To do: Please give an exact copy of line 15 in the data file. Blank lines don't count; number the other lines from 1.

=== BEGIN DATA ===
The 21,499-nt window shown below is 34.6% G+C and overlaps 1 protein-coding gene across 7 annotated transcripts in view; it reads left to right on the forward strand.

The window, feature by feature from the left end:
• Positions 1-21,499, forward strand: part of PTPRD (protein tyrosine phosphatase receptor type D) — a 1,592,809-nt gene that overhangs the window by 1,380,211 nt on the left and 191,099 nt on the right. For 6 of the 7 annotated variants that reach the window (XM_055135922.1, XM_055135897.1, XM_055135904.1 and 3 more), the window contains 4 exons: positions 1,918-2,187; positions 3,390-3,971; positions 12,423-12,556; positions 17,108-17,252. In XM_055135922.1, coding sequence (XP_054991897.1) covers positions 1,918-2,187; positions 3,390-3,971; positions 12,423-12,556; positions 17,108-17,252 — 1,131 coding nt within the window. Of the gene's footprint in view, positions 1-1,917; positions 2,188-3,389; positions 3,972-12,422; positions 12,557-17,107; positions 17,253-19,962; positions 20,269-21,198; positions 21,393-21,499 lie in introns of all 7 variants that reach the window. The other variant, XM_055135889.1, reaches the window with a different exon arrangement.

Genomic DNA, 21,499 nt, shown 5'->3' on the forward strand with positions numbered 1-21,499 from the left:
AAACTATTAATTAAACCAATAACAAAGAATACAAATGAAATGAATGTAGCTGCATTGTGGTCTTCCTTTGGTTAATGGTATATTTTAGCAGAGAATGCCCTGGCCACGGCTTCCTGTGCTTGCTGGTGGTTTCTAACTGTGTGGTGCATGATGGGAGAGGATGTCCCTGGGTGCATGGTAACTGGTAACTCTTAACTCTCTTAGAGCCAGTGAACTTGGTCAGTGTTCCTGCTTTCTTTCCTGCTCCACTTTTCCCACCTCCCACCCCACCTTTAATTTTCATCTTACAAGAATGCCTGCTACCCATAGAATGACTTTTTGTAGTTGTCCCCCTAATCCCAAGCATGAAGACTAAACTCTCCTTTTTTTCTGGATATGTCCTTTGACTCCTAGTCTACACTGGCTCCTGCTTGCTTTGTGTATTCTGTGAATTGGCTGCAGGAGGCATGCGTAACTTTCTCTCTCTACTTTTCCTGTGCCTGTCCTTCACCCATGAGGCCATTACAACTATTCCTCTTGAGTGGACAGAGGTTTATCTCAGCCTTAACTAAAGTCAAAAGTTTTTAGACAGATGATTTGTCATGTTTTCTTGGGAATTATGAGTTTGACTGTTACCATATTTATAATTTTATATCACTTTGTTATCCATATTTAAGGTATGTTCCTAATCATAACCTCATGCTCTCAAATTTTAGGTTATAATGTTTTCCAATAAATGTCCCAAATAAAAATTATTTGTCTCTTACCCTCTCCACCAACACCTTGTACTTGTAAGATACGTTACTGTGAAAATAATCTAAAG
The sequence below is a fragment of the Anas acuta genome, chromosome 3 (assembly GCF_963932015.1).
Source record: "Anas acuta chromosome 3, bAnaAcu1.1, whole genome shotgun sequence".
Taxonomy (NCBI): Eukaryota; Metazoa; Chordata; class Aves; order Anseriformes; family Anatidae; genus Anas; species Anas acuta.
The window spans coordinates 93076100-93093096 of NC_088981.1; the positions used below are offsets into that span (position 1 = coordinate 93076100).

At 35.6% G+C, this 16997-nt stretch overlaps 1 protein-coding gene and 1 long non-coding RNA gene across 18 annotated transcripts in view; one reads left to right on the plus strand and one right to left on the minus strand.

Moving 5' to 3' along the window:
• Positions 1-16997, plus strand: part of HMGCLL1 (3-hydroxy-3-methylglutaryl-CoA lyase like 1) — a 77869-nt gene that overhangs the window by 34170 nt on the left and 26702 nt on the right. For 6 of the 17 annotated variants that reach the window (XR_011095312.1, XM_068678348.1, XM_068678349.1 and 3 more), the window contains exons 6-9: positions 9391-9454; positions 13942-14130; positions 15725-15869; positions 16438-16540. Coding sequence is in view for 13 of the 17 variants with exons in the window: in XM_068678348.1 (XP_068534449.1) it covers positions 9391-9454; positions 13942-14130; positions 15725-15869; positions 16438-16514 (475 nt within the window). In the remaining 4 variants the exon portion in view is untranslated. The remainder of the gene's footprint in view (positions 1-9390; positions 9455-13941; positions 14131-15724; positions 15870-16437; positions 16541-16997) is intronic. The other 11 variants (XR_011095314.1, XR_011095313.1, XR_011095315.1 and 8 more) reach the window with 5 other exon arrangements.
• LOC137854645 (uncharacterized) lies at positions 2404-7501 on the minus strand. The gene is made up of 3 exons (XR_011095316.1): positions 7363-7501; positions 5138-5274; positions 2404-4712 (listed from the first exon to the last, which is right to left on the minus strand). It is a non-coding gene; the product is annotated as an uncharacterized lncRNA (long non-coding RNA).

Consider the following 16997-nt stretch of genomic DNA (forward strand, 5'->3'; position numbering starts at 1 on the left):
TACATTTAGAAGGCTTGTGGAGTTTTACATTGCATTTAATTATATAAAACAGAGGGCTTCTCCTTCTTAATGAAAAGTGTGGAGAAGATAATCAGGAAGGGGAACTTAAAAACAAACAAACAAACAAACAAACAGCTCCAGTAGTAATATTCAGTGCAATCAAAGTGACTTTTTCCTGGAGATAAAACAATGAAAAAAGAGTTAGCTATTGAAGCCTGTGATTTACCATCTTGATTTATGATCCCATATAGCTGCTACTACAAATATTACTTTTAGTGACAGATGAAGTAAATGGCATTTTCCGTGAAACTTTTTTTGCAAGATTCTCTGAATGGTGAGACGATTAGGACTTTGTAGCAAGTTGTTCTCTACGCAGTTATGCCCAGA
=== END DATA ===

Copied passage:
TACATTTAGAAGGCTTGTGGAGTTTTACATTGCATTTAATTATATAAAACAGAGGGCTTCTCCTTCTTAATGAAAAGTGTGGAGAAGATAATCAGGAAGGGGAACTTAAAAACAAACAAACAAACAAACAAACAGCTCCAGTAGTAATATTCAGTGCAATCAAAGTGACTTTTTCCTGGAGATAAAACAATGAAAAAAGAGTTAGCTATTGAAGCCTGTGATTTACCATCTTGATTTATGATCCCATATAGCTGCTACTACAAATATTACTTTTAGTGACAGATGAAGTAAATGGCATTTTCCGTGAAACTTTTTTTGCAAGATTCTCTGAATGGTGAGACGATTAGGACTTTGTAGCAAGTTGTTCTCTACGCAGTTATGCCCAGA